Tuesday, April 30, 2013

Holy avocado student debt

I'm writing this on a Tuesday evening, having just realised that I took my last class in my graduate program today. But now is not the time to reminisce - that's in a few weeks.

Instead, I'm going to talk about the heart attack I had earlier this week.

Since I'm close to graduation, the school sent me a reminder that I had to undergo Federal Student Loan Exit counselling. Oh, whatever, thinks I. I started doing it on Sunday.

Even though I had paid for one semester out of pocket and received two scholarships (of small amounts, but better than a kick in the rear), I'm looking at a debt burden of about $117K!

I personally hate debt. Some debt is good - mortgage debt, for example, because I get tax deductions on the interest payments. Technically student debt also gets some interest deducted, but I believe it's limited to $1500 a year. I had read a blog a while ago about a Harvard MBA who had paid off his $100K debt in 9 months - but he cashed out his savings, and didn't have anyone to rely on him. Unfortunately, when I graduate, I'm going to have to help maintain two households (my partner is enrolled at CMU also, but I'm probably going to be in California).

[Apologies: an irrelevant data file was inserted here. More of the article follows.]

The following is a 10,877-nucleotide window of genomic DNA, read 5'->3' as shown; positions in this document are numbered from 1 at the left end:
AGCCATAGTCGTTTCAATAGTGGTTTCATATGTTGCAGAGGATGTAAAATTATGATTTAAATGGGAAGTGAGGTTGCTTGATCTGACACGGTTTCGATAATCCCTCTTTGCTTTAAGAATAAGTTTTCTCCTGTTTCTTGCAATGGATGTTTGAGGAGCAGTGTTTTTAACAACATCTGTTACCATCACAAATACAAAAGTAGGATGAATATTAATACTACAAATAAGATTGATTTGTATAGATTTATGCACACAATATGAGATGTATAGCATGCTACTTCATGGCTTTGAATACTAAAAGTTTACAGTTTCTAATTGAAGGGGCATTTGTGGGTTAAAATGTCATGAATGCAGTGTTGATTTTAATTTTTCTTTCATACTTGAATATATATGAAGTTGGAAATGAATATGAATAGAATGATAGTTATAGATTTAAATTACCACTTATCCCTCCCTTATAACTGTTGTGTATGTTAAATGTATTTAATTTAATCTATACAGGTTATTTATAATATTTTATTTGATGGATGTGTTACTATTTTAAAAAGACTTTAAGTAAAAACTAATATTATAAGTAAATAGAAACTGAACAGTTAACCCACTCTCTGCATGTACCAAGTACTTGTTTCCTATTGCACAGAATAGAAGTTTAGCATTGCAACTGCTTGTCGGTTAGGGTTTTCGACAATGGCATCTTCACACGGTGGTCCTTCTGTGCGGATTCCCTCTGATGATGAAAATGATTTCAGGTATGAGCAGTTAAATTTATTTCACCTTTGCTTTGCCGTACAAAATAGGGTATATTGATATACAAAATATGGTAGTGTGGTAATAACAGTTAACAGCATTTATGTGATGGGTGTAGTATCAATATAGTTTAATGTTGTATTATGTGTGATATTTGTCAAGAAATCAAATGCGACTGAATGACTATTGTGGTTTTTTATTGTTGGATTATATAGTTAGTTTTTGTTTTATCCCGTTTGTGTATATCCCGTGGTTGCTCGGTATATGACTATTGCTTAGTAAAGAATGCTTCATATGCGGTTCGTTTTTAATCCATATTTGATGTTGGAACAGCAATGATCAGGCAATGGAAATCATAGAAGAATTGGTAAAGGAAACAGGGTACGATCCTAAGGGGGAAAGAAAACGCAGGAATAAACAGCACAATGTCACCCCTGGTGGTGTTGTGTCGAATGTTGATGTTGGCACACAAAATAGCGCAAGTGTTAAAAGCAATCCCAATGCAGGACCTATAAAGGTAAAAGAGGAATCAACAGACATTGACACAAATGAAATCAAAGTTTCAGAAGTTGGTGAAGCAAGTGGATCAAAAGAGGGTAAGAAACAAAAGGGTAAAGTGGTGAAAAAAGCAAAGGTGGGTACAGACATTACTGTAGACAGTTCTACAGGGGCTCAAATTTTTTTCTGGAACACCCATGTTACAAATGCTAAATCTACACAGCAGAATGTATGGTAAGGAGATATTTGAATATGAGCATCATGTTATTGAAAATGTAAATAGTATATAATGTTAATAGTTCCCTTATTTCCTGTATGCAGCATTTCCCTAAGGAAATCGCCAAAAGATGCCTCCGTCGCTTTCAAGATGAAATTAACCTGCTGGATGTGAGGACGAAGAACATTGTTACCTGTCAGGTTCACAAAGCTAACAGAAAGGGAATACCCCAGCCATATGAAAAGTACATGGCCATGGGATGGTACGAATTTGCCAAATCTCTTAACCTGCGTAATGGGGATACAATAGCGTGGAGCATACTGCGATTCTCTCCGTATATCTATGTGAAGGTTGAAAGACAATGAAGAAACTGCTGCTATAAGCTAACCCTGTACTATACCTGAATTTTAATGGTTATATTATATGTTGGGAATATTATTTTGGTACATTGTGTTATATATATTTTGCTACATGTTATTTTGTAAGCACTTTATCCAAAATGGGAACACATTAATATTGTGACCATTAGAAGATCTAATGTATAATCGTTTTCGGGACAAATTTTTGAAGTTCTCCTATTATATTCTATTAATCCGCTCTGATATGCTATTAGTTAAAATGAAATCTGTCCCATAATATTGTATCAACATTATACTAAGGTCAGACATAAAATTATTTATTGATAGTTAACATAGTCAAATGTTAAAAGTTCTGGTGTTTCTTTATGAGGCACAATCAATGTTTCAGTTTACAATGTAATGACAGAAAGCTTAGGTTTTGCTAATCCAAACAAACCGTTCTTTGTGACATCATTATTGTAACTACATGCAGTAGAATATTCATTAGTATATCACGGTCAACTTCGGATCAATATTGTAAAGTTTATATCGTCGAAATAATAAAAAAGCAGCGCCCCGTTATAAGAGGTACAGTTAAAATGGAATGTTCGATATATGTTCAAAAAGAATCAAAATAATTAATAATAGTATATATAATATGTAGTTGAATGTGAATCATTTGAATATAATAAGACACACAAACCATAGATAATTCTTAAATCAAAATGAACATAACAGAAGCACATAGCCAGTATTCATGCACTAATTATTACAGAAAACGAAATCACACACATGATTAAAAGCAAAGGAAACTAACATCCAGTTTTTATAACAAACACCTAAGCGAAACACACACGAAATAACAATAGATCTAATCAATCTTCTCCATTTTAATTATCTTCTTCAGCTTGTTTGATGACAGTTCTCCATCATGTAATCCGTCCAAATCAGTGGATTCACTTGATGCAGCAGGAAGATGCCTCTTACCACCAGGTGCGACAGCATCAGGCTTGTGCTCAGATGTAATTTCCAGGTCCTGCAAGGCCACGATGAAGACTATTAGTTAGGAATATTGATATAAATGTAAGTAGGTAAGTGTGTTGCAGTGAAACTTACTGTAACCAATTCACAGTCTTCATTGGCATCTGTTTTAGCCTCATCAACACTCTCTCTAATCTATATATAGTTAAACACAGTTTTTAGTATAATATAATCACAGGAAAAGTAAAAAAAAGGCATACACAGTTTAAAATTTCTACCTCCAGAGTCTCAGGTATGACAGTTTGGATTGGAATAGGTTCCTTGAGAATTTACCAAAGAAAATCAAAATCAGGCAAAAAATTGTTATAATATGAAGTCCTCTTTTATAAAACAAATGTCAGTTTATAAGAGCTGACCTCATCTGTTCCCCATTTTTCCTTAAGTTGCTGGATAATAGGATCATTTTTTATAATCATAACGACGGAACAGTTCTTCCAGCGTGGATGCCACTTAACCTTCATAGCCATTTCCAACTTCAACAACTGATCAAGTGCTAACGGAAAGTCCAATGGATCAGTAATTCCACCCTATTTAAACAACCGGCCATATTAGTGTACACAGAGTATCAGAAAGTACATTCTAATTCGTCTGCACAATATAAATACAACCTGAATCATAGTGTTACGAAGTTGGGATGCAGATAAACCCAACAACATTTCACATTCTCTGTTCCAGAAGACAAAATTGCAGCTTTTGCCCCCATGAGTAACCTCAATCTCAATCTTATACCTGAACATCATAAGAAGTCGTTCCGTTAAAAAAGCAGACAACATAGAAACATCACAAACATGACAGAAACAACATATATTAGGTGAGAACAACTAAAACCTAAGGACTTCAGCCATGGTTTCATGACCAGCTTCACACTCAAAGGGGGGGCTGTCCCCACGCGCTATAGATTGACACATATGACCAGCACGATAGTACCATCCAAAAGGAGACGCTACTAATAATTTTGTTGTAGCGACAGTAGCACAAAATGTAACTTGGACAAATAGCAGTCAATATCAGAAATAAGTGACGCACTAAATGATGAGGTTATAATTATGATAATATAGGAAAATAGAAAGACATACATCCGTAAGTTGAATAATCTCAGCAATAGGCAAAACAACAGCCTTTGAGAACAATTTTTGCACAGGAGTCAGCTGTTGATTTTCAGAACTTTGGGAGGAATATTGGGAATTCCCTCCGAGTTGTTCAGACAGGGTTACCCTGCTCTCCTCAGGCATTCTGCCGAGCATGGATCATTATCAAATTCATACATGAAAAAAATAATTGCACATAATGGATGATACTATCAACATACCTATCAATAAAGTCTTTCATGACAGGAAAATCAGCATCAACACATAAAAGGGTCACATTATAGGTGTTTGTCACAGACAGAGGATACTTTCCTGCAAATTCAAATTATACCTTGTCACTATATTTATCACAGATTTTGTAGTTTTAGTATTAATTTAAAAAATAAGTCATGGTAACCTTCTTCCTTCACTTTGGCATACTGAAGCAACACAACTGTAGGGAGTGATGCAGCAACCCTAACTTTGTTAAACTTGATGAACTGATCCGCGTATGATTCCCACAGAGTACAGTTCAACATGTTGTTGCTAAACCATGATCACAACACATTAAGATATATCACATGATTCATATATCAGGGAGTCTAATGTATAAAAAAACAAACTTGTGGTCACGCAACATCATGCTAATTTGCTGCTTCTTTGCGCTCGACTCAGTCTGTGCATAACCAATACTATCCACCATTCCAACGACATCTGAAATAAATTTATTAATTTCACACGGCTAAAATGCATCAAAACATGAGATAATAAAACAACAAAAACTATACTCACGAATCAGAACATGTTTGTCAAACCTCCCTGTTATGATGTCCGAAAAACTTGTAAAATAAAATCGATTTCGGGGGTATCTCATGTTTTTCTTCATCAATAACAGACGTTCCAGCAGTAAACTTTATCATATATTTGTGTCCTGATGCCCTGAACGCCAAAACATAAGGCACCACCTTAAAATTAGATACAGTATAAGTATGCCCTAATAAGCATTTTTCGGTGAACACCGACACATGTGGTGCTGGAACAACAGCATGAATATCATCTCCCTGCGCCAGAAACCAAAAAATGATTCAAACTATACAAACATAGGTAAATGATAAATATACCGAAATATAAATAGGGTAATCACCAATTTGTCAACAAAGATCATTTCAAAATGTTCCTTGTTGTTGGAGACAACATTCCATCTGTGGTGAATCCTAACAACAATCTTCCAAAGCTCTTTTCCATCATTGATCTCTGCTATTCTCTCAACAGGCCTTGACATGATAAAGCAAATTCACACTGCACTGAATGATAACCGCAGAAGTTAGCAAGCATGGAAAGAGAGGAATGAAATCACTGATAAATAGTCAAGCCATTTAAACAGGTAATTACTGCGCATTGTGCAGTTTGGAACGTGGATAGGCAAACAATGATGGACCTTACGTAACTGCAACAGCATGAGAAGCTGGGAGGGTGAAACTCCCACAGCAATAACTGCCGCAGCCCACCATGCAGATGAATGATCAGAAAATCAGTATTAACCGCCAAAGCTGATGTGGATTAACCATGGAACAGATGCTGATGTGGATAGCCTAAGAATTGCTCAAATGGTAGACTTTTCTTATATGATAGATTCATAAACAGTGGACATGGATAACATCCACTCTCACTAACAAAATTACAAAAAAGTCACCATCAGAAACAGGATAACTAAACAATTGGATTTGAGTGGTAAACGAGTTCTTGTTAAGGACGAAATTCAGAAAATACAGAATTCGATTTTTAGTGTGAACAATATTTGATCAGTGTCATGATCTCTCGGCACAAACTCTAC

Immediately, I broke open a spreadsheet and started plugging in numbers about how much interest I'll end up paying in total if I just pay minimum, if I paid off early, etc. I also calculated what my monthly income would potentially be if I was on a $115K salary in California (holy 38% tax rate!) and what I could afford to dedicate to paying off loans, taking into account the ridiculous cost of living in the Bay Area.

Needless to say, it almost behooves me to draw up another blog to discuss my progress on paying that down, because it doesn't look promising.

There is a lot of chatter around in the media about the student loan bubble. Tepper increases their student fees by 3% or so each year, which is rather ridiculous. Someone told me that a lot of our fees go to pay for the PhD program, since it's one of the largest in the nation. I've already complained a lot about how I think Tepper is too expensive, so I won't jump back on that horse. Students aren't able to benefit from the record low interest rates - 6.8% flat is the government rate, and I believe 5% is the lowest private loan that anyone I've talked to has been able to get, and that was a variable rate loan pegged to the LIBOR. One of the scenarios I looked at for myself, I think was to pay back in 25 years, I ended up paying 150% of the loan in interest!